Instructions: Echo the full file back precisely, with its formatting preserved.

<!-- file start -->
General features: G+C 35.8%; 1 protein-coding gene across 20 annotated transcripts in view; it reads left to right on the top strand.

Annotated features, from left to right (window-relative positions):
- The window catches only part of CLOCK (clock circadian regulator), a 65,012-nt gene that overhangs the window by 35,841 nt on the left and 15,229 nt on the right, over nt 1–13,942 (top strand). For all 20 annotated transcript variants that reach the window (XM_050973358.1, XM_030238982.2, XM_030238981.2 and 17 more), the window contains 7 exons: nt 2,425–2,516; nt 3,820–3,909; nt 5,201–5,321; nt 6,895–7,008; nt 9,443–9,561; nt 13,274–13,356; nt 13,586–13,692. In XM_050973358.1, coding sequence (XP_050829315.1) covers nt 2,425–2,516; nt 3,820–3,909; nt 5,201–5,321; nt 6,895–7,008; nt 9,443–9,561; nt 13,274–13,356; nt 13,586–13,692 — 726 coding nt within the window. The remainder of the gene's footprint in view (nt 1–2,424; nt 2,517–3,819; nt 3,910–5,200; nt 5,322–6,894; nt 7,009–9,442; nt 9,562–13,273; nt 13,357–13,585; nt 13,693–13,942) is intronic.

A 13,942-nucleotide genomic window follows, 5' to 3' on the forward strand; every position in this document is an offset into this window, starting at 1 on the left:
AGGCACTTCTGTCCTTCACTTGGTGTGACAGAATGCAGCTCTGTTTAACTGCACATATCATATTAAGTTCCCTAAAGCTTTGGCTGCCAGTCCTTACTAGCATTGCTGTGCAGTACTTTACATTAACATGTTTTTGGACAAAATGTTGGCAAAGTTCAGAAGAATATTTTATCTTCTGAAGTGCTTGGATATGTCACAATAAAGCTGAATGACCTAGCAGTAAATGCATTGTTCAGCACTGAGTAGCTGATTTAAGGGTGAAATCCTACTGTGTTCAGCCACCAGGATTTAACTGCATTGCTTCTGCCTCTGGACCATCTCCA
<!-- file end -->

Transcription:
General features: G+C 35.8%; 1 protein-coding gene across 20 annotated transcripts in view; it reads left to right on the top strand.

Annotated features, from left to right (window-relative positions):
- The window catches only part of CLOCK (clock circadian regulator), a 65,012-nt gene that overhangs the window by 35,841 nt on the left and 15,229 nt on the right, over nt 1–13,942 (top strand). For all 20 annotated transcript variants that reach the window (XM_050973358.1, XM_030238982.2, XM_030238981.2 and 17 more), the window contains 7 exons: nt 2,425–2,516; nt 3,820–3,909; nt 5,201–5,321; nt 6,895–7,008; nt 9,443–9,561; nt 13,274–13,356; nt 13,586–13,692. In XM_050973358.1, coding sequence (XP_050829315.1) covers nt 2,425–2,516; nt 3,820–3,909; nt 5,201–5,321; nt 6,895–7,008; nt 9,443–9,561; nt 13,274–13,356; nt 13,586–13,692 — 726 coding nt within the window. The remainder of the gene's footprint in view (nt 1–2,424; nt 2,517–3,819; nt 3,910–5,200; nt 5,322–6,894; nt 7,009–9,442; nt 9,562–13,273; nt 13,357–13,585; nt 13,693–13,942) is intronic.

A 13,942-nucleotide genomic window follows, 5' to 3' on the forward strand; every position in this document is an offset into this window, starting at 1 on the left:
AGGCACTTCTGTCCTTCACTTGGTGTGACAGAATGCAGCTCTGTTTAACTGCACATATCATATTAAGTTCCCTAAAGCTTTGGCTGCCAGTCCTTACTAGCATTGCTGTGCAGTACTTTACATTAACATGTTTTTGGACAAAATGTTGGCAAAGTTCAGAAGAATATTTTATCTTCTGAAGTGCTTGGATATGTCACAATAAAGCTGAATGACCTAGCAGTAAATGCATTGTTCAGCACTGAGTAGCTGATTTAAGGGTGAAATCCTACTGTGTTCAGCCACCAGGATTTAACTGCATTGCTTCTGCCTCTGGACCATCTCCA